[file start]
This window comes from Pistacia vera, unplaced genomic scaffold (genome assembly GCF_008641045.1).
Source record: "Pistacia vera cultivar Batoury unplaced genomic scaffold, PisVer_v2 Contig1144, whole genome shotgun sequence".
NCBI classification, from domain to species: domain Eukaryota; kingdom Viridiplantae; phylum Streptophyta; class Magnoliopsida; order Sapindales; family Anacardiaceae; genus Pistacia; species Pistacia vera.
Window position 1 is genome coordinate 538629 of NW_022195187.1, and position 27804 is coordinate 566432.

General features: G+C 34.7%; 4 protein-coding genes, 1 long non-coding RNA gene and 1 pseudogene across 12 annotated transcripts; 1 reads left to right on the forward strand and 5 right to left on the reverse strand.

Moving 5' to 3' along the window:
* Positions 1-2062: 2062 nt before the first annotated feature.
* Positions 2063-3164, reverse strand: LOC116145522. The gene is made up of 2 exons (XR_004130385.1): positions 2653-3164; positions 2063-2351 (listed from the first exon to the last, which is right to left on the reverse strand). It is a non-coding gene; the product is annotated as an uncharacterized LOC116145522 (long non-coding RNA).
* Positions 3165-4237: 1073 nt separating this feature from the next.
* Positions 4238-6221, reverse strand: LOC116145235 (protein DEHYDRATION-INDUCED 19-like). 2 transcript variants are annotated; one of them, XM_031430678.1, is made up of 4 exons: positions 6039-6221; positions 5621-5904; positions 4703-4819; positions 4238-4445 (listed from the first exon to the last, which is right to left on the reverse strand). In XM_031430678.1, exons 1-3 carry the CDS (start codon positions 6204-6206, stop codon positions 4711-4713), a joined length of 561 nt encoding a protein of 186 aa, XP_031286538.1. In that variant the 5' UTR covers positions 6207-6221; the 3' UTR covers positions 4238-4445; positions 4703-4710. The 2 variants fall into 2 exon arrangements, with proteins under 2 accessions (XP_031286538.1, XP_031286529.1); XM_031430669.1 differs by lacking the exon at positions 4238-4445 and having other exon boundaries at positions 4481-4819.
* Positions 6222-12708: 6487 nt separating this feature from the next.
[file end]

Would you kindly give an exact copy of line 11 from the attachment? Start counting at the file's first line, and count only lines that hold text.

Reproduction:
* Positions 6222-12708: 6487 nt separating this feature from the next.